Nowadays it is so hard to watch a film without knowing anything about it. The amount of movies we can get our hands on feel endless and with so many options on the menu, the best way to know whether something is to your taste is to have a fair idea as to what you’re in for. Actively avoiding all promotional material is near impossible, especially when you have to pick the carefully designed DVD cover off the shelf. There’s still one place, though, where you can start watching a film with little-to-no idea as to what it’s about: late night television.
When I was a bit younger, and TV was a bit more of an influence on my life, I’d love switching it on to find a film just about to start, and sitting back to see where it would take me. If it was dull: fine, switch it off, no harm done. But if I was lucky, it would be something interesting that I never would have sought out on my own. This is how I first saw the 1988 film, Miracle Mile.
In my mind, there’s absolutely no other way to watch it for the first time, which is a bit of a conundrum for a column that pitches films you might not have seen. I suppose if you stop reading now and get your hands on a copy of the film without seeing the cover or any synopsis you could have a similar experience?
Miracle Mile is what you might call a “gear shift” film. It starts off firmly in one genre, playing as a charming romance, before switching gears at the end of the first act to become a nightmarish apocalyptic thriller. It was a little jarring when I first saw it, and as the terror escalated beyond what I could imagine, I had to believe I had completely misread the start of the film.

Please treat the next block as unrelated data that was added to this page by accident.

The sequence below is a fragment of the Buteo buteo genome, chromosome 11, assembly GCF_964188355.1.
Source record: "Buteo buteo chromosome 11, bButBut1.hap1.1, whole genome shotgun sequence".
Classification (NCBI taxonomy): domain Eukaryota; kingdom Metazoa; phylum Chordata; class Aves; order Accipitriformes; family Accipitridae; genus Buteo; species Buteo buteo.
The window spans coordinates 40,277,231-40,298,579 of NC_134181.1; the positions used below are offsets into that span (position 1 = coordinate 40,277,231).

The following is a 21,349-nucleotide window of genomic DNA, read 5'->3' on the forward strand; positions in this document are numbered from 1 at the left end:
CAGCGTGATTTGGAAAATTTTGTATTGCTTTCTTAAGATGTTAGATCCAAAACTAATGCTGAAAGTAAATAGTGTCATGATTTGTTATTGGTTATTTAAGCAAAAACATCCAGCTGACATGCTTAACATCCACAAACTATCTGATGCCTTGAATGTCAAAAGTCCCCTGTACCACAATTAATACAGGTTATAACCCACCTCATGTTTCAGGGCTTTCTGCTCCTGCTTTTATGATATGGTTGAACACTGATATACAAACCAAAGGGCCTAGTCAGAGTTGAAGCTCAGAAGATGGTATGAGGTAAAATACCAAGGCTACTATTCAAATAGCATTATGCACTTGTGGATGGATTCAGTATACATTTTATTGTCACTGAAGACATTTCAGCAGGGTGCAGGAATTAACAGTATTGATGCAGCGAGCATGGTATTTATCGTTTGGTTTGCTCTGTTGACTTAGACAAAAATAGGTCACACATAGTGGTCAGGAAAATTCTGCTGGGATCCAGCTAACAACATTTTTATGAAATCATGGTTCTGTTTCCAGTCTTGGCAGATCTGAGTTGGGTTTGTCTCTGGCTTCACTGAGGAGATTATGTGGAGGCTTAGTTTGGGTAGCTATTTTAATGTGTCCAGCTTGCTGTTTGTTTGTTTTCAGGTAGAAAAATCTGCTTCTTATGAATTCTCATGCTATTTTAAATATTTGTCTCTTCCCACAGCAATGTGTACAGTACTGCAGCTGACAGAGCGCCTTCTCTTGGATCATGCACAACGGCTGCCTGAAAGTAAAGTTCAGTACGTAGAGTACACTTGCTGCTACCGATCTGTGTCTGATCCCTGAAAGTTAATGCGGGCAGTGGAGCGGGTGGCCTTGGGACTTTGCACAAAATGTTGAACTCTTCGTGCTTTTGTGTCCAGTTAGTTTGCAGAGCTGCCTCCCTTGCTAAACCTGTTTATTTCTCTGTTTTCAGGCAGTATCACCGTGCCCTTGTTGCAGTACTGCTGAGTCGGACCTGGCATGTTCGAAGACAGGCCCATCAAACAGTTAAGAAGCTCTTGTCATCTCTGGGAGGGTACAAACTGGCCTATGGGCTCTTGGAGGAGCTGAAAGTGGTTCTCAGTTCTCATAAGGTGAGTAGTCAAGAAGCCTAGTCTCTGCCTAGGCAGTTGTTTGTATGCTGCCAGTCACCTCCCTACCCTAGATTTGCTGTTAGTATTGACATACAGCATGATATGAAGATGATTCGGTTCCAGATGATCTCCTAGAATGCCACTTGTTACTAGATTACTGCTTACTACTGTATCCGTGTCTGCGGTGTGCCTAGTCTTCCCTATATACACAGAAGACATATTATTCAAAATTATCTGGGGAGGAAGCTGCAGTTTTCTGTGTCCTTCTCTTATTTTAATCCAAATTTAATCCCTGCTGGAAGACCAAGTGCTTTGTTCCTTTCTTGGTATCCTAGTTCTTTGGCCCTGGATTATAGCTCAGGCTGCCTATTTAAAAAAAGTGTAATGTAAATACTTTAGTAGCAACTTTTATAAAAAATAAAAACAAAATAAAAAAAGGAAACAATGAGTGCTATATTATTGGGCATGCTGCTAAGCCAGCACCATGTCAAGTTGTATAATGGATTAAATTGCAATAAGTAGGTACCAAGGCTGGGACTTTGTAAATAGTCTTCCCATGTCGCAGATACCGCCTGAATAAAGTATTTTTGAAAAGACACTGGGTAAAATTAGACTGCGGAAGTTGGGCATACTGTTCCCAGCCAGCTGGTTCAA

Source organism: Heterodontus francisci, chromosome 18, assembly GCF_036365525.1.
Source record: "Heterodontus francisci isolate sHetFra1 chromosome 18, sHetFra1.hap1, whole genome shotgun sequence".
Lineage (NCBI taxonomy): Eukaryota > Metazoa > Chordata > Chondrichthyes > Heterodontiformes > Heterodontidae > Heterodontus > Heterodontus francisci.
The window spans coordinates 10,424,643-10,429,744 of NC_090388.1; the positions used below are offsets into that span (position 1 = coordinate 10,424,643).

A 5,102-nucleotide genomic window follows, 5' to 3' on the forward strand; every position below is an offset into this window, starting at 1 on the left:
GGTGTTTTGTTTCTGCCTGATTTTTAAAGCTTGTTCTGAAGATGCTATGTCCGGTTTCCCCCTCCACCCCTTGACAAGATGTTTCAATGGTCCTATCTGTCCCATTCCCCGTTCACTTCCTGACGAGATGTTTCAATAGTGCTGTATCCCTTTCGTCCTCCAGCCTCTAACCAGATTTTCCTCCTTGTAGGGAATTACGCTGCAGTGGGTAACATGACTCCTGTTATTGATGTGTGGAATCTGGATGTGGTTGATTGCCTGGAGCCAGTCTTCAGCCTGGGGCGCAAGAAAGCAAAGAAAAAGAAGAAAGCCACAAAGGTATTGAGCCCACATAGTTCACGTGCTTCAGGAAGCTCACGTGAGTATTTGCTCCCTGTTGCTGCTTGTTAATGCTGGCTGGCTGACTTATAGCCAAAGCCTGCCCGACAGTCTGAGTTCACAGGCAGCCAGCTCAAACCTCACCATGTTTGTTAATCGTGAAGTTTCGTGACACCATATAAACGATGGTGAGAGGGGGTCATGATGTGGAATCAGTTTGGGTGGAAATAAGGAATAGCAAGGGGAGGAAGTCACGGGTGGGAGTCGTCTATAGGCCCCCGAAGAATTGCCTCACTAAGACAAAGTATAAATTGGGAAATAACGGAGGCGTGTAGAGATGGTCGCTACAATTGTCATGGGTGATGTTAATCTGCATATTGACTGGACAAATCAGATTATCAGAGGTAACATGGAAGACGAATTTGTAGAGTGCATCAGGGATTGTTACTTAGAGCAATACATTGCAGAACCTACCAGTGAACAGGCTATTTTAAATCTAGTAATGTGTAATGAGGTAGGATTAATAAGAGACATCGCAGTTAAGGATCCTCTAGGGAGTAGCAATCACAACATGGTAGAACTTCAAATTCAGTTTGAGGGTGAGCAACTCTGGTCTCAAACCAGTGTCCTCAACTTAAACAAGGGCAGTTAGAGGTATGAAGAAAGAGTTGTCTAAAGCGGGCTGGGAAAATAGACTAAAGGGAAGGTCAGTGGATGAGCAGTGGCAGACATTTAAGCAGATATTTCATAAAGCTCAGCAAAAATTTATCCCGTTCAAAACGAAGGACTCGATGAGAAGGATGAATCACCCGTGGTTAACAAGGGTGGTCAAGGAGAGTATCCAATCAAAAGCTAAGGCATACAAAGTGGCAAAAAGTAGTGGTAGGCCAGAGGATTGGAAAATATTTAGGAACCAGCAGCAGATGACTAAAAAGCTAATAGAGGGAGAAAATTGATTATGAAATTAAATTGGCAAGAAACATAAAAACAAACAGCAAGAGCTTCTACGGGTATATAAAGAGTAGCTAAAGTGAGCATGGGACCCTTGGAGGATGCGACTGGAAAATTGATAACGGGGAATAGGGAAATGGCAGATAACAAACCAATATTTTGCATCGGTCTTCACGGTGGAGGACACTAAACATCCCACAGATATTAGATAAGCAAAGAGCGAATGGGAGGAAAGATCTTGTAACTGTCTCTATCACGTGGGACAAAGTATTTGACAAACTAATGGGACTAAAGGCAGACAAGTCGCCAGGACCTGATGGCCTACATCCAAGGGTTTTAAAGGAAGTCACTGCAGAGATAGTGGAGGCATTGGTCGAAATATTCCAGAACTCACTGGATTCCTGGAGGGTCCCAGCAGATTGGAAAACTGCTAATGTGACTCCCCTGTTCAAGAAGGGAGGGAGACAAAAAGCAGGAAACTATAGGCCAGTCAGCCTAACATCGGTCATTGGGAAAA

A re-watch confirmed that this wasn’t the case, as director Steve De Jarnatt has intentionally crafted his film to resemble your standard Hollywood romance plot, admittedly with hints as to what’s to come that one might not pick up on. Harry (Anthony Edwards) is a slightly nerdy guy who enjoys spending time at the Natural History Museum. It’s here that he first sees Julie (Mare Winningham) and after much time spent trading looks at each other, he seemingly misses his chance to say something to her when she leaves.
“Fate is a funny thing. We must have meant to be together,” says Harry in voice-over as Julie again comes across him outside. They go on to spend the day together and it’s as warm and pleasant as any first date should be. They make plans to meet at midnight, once Julie finishes work at an all-night diner, but through a ridiculously convoluted twist of fate, Harry doesn’t make it, and she goes home, alone and disappointed. Harry’s attempts to call her from a payphone outside her work go unanswered as it’s now after 3am, and Julie’s co-worker informs him that she might not want to talk to him anyway.
While standing outside, presumably formulating some kind of chivalrous plan to win her back, the payphone rings. On the other end isn’t Julie, but a distressed man who has clearly dialled the wrong number and doesn’t wait for Harry to say anything before warning the intended recipient that, “This is it. This is really it. This is the big one…” Harry asks him what he’s talking about and he replies matter-of-factly: “I’m talking about nuclear-fucking-war…”
Harry is shaken when he realises this probably isn’t a prank and when a well-dressed woman with ties to Washington is able to confirm that something suspicious is going on, panic sets in. The woman, Harry, and the other odd-ball patrons in the diner realise they have a head-start on the rest of the city learning about the imminent attack and decide to flee to the airport. However, Harry still has his romantic plot-line to play out, and decides even with nuclear apocalypse on the horizon, he needs to go win Julie back.
The rest of the film plays out in real-time, counting down the minutes until the inevitable as Harry does what he can to get to Julie and then get them out of the city. As more and more people become aware of Los Angeles’ fate, the pandemonium increases and we get some very terrifying visions of a city approaching the end.
If you’re aware of the “gear shift,” don’t worry – Miracle Mile is still an immensely enjoyable film. It’s portrayal of a city on the edge of apocalypse is as terrifying as any I’ve seen, with the final act upping the ante considerably. Truly horrifying stuff – with just a touch of romance.